“If I were in charge of the world,” says Lucy to good ol’ Charlie Brown, “I’d change everything!” Charlie, looking a bit puzzled, says, “That wouldn’t be easy. Where would you start?” “I’d start with you!” says Lucy. Changing the world usually means changing other people, whipping them into shape, making them conform to your ideal.
I couldn’t help thinking of Lucy’s advice as I read some of the text and email messages that have been sent to us. I’m thinking of the parent whose daughter is married to a real loser. The mother wants to change the situation, but she can’t. Then there is the dad whose son seems to be going 180 degrees away from where he thinks he should be headed with his life, and the wife whose husband doesn’t want her to give anything to her church. Then there is the office intern whose boss insisted that he take down the Christian poster taped to the wall of his office. All of these are quite intent on changing the world, starting with someone else.
“Dear God, please change the world, starting with the people I don’t like!” All of the folks who expressed concern over a situation were loving, caring people who were sincere and honest in their desire to help someone, but all had a common theme: They were trying to do what God’s Holy Spirit alone can do. The wife cannot turn her husband into a thoughtful, sober, caring individual. The father’s son has long since slipped out of his grasp, and the young intern can’t change the opinions of his boss.
“Teacher, tell my brother to divide the inheritance with me” (Luke 12:13). Another way of putting the request might have been, “I’ve given up on getting my brother to see things my way; now, Lord, please apply some pressure so I can get things my way just the same.”
Jesus reproved the individual who wanted him to intercede on behalf of the one who didn’t get his fair share of the inheritance and in doing so Jesus taught a very important lesson. There are times when only God can change the hearts of people, and helping him out with our nagging, coaxing and cajoling may only make God’s work more difficult.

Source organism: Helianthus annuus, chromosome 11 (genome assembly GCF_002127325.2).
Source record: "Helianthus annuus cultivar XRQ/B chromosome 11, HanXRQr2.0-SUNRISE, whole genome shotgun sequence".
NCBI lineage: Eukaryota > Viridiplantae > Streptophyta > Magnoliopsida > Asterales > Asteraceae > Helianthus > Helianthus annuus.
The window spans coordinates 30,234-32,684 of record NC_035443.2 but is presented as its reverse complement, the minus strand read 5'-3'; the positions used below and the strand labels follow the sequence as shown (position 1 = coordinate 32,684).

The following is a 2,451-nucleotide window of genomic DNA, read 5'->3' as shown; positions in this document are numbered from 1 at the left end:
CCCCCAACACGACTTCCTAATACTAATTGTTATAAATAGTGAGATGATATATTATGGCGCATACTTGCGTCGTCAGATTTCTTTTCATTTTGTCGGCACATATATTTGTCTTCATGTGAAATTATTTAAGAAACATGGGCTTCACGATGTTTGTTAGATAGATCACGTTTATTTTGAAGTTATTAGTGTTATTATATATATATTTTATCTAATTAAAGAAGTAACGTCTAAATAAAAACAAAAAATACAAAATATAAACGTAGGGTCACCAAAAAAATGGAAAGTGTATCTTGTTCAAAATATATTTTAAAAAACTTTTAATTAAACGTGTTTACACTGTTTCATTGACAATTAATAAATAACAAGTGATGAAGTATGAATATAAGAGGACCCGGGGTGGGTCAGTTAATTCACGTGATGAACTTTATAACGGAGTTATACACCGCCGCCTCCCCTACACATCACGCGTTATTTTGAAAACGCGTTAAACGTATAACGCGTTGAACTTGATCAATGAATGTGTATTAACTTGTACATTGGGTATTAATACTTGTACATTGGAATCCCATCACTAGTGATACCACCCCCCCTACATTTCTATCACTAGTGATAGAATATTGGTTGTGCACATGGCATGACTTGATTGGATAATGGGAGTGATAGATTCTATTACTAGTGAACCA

I’m thinking of the dad whose son-in-law really annoyed him with his drinking and occasional drug use. Not only was the father concerned for the young man he was also concerned for his daughter and even more concerned for the little children who were part of that home. But instead of alienating the individual, he prayed for him and quietly awaited the answer.
It finally came, but not as he expected. As the dad took the two small children for a walk, he began thinking, “These kids are going to become just like me, and I don’t want that.” He changed, and he changed plenty. He began a relationship with God and led his family in finding a home church. Almost every day he calls his father-in-law for counsel or advice, and the two, who could have been bitter enemies, are now the best of friends.
If you are struggling with an individual who could be described as “irregular,” or even something stronger, be patient. Pray, and await God’s answer–in His time and in His way. Perhaps you can help the most by loving the person who annoys you with the expectancy that God will change that person.
As problem solvers, we are intent on making other people right by whipping them into conformity with our ideals. But it just doesn’t work. When a person is in Christ, he becomes a new person; that’s God’s plan and God’s psychiatry.
Resource Reading: Luke 6:37-42
Text: Someone in the crowd said to him, “Teacher, tell my brother to divide the inheritance with me.” Jesus replied, “Man, who appointed me a judge or an arbiter between you?” Luke 12:13-14
GUIDELINES with Harold Sala – June 21, 2017